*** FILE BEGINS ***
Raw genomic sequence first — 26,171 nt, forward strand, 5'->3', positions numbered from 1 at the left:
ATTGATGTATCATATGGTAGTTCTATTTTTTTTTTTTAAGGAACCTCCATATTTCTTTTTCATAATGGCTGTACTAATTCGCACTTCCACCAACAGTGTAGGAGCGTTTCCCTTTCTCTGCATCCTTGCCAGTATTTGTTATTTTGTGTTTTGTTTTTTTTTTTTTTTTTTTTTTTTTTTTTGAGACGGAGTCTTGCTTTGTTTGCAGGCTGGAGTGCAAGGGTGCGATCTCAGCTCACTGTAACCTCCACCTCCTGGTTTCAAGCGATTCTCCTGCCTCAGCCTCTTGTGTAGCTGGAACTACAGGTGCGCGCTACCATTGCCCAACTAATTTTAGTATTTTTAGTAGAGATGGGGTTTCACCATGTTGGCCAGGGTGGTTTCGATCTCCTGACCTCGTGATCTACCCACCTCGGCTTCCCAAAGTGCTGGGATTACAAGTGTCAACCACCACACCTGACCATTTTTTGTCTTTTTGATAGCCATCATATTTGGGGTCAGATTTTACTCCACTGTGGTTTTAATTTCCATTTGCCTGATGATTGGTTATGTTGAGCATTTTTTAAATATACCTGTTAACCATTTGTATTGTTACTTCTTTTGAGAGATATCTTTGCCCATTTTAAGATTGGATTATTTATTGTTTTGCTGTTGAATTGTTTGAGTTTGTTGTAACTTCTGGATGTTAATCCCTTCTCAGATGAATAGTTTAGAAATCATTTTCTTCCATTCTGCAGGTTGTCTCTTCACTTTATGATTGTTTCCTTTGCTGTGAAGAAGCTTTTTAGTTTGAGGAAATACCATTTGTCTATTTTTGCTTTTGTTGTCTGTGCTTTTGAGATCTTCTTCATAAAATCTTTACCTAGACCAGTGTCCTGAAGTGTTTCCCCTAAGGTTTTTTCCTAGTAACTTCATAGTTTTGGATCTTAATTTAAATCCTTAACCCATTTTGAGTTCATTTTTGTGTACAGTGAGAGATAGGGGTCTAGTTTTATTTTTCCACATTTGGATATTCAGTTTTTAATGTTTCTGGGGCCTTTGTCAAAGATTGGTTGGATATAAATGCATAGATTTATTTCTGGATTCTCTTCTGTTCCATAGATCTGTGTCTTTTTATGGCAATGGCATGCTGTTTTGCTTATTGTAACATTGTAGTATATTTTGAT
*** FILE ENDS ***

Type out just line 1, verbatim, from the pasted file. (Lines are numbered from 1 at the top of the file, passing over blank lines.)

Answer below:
Raw genomic sequence first — 26,171 nt, forward strand, 5'->3', positions numbered from 1 at the left: